Most of the world’s media interpreted the Soviet boycott as retaliation for the US boycott of the 1980 Moscow Games, which had been in response to the 1979 Soviet invasion of Afghanistan, whereas the state-controlled Soviet media repeated the government line that the boycott was a safety measure to protect their own athletes. However, no threat to Eastern Bloc athletes was ever discovered, and the athletes from the Eastern Bloc country that did attend the 1984 games in Los Angeles—Romania—encountered no problems, and in fact were widely cheered above all other visiting nations at the Opening Ceremonies when they marched into the Coliseum. Romania ended up finishing third in overall medal count at the Games.
Among those subscribing to the “revenge hypothesis” was Peter Ueberroth, the chief organizer of the 1984 L.A. Games, who expressed his views in a press conference after the boycott was announced, on the same day that the Olympic torch relay in the United States began in New York City. U.S. President Ronald Reagan later stated his belief that the Soviets feared some of their athletes might defect. As well, President Reagan and his administration agreed to meet all of the demands of the Soviet Union in turn for the Soviet Bloc's attendance at the 1984 Olympics, marking a stark contrast in Reagan’s “hawkish” views on Cold War foreign policy. As more countries withdrew, the IOC announced on the deadline week that it would consider extending the deadline for entry into the Olympics. The three top medal winners from the 1980 Games (which was the subject of a boycott by sixty nations) in Moscow were among the boycotters, and media analysis noted this would weaken the field of competitors in a number of sports.
Listed in the chronological order of their withdrawal, not by alphabetical or any geographical order. 15 or 18 (from different sources) in all. Soviet Union
Three others also boycotted the games, citing political reasons, but were not a part of the Soviet led boycott.
One was largely unrecognized and therefore not allowed to compete, whether or not it wished to:
Non-boycotting socialist countries
Ten socialist countries, six from Africa, did not join the Soviet-led boycott and instead sent teams to the 1984 Summer Olympics. Benin
China was somewhat hostile towards the Soviet Union at the time, but had been experiencing a cordial relationship with the United States. In 1980, China had sent a team to the Winter Olympics in the United States, while boycotting the Summer Olympics in the Soviet Union.
Romania was the only member of the Warsaw Pact that did not boycott the Games. Its leader, Nicolae Ceaușescu, was famous for openly opposing various policies of the Soviet Union; he was awarded with Olympic Order in 1985 for this issue.
Somalia had broken relations with the Soviet Union after the latter’s support for Ethiopia in the Ethio-Somali War.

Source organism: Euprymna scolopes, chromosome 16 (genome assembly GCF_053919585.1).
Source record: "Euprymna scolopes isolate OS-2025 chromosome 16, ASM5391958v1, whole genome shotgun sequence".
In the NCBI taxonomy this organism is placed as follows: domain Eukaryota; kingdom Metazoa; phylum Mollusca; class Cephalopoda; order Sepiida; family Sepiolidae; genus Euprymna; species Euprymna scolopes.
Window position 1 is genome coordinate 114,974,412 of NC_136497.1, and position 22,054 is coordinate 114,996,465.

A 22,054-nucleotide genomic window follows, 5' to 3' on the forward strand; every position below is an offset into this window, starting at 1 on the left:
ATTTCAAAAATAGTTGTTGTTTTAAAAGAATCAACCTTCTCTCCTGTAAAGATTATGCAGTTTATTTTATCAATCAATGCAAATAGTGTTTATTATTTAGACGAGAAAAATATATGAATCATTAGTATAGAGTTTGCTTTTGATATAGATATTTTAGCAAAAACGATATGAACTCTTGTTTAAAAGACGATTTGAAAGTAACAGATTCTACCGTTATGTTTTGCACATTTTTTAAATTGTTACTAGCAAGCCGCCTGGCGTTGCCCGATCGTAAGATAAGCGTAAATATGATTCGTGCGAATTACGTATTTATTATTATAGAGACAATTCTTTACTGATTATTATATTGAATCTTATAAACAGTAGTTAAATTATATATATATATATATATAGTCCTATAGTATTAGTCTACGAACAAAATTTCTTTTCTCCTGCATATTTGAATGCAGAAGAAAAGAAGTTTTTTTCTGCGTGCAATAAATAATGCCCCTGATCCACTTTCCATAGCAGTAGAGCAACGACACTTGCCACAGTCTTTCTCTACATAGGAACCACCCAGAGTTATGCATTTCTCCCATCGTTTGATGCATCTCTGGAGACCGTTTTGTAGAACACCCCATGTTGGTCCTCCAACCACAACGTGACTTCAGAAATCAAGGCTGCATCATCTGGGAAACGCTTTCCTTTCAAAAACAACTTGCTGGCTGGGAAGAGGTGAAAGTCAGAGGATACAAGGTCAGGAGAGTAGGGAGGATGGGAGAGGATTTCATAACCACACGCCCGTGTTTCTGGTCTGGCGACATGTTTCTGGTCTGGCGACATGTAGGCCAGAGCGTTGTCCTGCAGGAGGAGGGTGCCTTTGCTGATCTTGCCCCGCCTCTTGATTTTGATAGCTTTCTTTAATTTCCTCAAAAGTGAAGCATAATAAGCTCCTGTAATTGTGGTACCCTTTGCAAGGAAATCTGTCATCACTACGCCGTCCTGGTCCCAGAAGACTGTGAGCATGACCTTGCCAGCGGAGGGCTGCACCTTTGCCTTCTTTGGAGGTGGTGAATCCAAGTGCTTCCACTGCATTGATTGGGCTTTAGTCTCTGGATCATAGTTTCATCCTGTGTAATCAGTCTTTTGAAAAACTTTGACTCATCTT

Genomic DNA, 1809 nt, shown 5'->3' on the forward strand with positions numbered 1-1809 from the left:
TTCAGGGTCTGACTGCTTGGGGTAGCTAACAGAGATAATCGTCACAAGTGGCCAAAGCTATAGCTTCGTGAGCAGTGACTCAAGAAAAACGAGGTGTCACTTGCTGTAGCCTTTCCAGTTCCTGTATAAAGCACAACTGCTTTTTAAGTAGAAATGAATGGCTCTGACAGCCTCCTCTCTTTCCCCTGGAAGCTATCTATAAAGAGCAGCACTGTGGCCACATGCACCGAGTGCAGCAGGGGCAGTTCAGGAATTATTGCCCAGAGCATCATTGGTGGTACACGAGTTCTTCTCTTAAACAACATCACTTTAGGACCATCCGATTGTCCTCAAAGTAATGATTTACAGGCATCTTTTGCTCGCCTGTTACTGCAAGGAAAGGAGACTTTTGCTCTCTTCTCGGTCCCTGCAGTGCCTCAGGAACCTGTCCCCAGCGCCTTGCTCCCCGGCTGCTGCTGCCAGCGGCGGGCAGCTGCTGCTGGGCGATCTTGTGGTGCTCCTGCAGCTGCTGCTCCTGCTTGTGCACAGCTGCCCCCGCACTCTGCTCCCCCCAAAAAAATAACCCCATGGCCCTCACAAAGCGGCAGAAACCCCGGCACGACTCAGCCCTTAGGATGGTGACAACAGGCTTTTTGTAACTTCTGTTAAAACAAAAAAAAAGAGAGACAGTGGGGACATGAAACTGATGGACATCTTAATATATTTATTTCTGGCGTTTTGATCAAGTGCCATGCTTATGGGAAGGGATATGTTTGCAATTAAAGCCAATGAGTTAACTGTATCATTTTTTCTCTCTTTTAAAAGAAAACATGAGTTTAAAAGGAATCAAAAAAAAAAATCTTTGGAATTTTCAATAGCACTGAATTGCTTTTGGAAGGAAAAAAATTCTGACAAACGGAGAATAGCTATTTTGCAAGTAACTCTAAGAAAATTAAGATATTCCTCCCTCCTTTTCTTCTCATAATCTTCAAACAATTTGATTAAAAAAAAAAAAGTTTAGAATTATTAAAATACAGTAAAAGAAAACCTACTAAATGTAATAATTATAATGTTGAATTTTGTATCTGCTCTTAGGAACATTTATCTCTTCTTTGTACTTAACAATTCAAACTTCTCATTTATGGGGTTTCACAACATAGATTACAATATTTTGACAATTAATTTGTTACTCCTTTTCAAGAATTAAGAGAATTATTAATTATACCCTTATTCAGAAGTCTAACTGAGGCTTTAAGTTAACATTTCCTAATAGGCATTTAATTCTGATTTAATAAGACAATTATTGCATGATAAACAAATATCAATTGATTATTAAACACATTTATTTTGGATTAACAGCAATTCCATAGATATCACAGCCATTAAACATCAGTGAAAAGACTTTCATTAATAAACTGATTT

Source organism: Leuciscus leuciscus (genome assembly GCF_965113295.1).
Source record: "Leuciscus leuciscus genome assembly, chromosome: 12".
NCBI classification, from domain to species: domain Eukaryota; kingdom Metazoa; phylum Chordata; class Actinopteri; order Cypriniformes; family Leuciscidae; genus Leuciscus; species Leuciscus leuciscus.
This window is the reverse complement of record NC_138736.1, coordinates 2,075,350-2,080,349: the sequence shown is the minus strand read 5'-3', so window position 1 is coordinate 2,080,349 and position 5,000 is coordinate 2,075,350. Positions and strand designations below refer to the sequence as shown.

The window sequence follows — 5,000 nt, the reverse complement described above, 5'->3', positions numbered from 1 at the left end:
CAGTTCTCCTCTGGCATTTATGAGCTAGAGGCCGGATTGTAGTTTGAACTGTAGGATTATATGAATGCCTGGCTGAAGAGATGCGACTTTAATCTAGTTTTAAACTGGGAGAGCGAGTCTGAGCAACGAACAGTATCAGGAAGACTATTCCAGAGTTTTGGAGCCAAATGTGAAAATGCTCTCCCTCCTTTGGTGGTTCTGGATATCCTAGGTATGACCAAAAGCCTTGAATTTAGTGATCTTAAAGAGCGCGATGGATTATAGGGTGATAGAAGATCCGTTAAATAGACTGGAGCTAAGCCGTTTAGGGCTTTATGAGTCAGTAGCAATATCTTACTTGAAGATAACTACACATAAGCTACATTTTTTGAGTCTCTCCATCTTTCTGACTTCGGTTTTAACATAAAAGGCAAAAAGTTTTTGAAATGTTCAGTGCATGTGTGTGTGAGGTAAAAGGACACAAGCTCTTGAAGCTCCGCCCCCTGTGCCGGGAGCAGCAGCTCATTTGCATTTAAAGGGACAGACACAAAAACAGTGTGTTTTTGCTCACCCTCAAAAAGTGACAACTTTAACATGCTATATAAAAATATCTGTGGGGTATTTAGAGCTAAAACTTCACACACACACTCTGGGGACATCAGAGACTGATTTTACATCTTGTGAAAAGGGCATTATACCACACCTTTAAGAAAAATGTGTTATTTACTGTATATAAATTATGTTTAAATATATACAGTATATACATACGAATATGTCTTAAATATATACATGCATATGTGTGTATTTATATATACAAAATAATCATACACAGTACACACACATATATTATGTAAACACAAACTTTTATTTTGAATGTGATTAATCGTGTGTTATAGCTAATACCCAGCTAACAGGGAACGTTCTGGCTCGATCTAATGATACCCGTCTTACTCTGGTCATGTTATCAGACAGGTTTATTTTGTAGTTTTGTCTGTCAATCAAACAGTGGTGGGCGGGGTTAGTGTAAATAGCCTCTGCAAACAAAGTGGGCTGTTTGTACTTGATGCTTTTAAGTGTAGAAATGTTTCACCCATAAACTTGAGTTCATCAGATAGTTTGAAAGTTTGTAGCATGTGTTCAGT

Yugoslavia was a non-aligned country that acted independently of the Soviet Union. Yugoslavia shared friendly relations with both the Soviet Union and the United States, therefore it did not participate in either of the boycotts. It had just hosted the 1984 Winter Olympics.
In the Season 4 episode, "Lisa's First Word", of the U.S. television show The Simpsons, Krusty Burger is featured in a promotion where the characters get free food if they receive a slip that features an event that was "won" by the United States. The promotion was rigged, as was said in the episode, where every game card was to be in an event that "Communists never lose". However, almost immediately after that is said, word of the boycott is spread and the rigging backfires. Krusty Burger loses so much money on the promotion that Krusty publicly states that he will “personally spit in every 50th burger”.
The Krusty Burger promotion paralleled a real-life McDonald's scratch-card promotion from the 1984 Olympics. The promotion was called “If the US Wins, You Win!” and gave away Big Mac hamburger sandwiches for every gold medal, fries for every silver medal, and Coca-Cola beverages for every bronze.
The events of the boycott as well as the earlier 1980 Summer Olympics boycott were referenced in Metal Gear Solid V: The Phantom Pain, when the character Revolver Ocelot explains to Venom Snake what had transpired during the nine years he was in a coma.
The boycott of the '84 Summer Olympics also receives a brief offhanded mention in Peter Bogdanovich's 1990 comedy Texasville, which takes place earlier that summer. In an opening scene, a radio announcer mentions that while the majority of Soviet Bloc countries will not participate in the Games, Ceaușescu's Romania is expected to attend.